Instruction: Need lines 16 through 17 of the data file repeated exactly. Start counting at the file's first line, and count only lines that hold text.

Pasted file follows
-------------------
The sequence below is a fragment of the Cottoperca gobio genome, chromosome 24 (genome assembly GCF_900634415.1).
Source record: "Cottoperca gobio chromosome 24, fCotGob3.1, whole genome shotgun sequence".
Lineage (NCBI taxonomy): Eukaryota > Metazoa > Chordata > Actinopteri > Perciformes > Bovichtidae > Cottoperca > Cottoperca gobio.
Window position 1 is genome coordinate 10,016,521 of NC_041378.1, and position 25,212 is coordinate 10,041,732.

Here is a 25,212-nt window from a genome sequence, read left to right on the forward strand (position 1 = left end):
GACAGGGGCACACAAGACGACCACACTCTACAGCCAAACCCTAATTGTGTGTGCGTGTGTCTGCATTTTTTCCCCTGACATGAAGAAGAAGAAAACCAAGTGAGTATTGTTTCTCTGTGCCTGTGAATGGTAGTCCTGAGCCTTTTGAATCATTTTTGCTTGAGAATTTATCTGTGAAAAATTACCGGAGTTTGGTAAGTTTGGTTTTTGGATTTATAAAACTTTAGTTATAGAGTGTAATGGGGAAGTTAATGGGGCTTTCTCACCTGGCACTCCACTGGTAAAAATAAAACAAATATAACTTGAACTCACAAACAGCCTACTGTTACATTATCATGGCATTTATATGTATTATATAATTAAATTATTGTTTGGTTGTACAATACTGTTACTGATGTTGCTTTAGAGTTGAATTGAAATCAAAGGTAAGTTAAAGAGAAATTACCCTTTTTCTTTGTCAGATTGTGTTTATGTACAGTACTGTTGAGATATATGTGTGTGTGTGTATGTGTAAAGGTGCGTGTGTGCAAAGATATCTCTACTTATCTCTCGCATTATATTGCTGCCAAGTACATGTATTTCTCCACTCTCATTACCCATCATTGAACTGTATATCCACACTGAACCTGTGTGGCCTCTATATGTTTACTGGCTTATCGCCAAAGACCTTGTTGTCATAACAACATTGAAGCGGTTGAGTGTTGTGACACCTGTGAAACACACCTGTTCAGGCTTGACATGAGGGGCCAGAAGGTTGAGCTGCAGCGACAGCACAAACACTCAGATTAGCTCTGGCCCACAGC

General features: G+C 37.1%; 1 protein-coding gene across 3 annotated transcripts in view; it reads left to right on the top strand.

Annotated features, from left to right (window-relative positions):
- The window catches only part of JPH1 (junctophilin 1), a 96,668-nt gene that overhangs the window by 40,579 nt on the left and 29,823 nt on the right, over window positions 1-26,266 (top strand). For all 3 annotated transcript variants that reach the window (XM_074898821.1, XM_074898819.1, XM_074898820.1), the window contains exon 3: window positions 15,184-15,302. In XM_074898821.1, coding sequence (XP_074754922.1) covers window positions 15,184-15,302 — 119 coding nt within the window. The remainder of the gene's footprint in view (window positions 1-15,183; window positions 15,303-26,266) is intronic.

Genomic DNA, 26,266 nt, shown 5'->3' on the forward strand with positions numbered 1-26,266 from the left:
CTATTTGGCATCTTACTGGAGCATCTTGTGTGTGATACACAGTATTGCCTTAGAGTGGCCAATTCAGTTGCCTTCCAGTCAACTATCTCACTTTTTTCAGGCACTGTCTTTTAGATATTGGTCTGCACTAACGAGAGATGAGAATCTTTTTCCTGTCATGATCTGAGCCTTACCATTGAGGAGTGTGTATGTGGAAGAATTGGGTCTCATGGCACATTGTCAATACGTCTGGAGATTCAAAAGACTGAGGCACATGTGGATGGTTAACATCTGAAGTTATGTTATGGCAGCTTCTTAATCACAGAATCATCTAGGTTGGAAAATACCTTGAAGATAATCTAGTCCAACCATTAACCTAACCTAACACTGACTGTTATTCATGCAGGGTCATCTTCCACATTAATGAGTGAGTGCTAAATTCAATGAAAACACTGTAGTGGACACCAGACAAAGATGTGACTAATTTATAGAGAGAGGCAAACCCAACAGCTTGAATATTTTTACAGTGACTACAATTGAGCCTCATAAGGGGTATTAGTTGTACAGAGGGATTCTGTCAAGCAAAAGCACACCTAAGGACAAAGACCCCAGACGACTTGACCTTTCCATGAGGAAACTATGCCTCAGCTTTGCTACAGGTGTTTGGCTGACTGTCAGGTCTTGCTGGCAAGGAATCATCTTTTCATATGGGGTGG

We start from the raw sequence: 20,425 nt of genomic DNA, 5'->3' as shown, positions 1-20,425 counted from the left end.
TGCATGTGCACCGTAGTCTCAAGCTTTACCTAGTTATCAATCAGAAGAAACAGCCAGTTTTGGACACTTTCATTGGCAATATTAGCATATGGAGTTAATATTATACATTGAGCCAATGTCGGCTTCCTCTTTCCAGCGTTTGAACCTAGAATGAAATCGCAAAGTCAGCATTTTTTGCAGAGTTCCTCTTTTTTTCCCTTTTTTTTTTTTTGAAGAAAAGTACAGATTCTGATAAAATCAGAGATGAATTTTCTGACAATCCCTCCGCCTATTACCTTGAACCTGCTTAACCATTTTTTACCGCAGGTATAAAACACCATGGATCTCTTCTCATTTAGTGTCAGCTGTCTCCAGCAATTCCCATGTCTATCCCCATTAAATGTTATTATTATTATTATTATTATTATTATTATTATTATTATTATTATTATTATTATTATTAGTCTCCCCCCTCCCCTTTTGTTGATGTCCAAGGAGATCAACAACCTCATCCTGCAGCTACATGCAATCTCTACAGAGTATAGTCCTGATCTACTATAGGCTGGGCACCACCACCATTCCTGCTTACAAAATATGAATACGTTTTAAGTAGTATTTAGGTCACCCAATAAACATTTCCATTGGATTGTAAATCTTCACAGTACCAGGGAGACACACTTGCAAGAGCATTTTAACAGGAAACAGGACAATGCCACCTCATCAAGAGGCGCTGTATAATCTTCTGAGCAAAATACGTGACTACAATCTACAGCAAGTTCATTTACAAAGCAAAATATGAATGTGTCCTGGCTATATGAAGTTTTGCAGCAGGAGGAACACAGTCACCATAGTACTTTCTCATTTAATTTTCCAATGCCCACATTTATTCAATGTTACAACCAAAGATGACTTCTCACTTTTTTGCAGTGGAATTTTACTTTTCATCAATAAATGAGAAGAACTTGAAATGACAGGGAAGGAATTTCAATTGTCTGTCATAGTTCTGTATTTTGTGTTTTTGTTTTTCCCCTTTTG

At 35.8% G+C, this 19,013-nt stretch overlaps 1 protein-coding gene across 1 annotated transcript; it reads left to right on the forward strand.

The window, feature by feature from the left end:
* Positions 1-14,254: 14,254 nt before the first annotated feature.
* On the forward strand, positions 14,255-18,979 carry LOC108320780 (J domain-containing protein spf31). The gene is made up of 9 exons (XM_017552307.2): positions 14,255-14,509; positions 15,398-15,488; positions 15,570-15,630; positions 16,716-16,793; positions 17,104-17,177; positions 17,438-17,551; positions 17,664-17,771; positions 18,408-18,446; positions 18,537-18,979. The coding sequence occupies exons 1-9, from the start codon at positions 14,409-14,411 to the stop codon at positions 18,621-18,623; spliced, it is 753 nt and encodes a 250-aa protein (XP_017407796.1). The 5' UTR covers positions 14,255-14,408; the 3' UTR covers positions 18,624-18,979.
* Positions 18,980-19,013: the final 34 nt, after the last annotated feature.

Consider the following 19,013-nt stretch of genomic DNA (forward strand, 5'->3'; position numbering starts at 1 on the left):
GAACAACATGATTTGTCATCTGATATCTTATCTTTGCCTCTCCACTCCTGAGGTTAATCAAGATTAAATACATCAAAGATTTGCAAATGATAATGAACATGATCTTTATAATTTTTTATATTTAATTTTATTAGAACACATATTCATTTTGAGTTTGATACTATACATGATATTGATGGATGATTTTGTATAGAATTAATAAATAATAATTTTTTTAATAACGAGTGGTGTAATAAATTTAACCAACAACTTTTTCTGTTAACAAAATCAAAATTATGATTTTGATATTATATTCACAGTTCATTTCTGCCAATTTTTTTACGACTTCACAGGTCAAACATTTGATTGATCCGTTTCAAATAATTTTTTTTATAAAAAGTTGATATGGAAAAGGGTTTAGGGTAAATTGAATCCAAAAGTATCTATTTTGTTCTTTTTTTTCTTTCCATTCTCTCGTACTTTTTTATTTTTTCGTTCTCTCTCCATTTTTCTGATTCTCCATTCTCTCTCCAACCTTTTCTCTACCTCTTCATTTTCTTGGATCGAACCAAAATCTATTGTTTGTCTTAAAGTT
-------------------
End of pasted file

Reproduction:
* Positions 1-14,254: 14,254 nt before the first annotated feature.
* On the forward strand, positions 14,255-18,979 carry LOC108320780 (J domain-containing protein spf31). The gene is made up of 9 exons (XM_017552307.2): positions 14,255-14,509; positions 15,398-15,488; positions 15,570-15,630; positions 16,716-16,793; positions 17,104-17,177; positions 17,438-17,551; positions 17,664-17,771; positions 18,408-18,446; positions 18,537-18,979. The coding sequence occupies exons 1-9, from the start codon at positions 14,409-14,411 to the stop codon at positions 18,621-18,623; spliced, it is 753 nt and encodes a 250-aa protein (XP_017407796.1). The 5' UTR covers positions 14,255-14,408; the 3' UTR covers positions 18,624-18,979.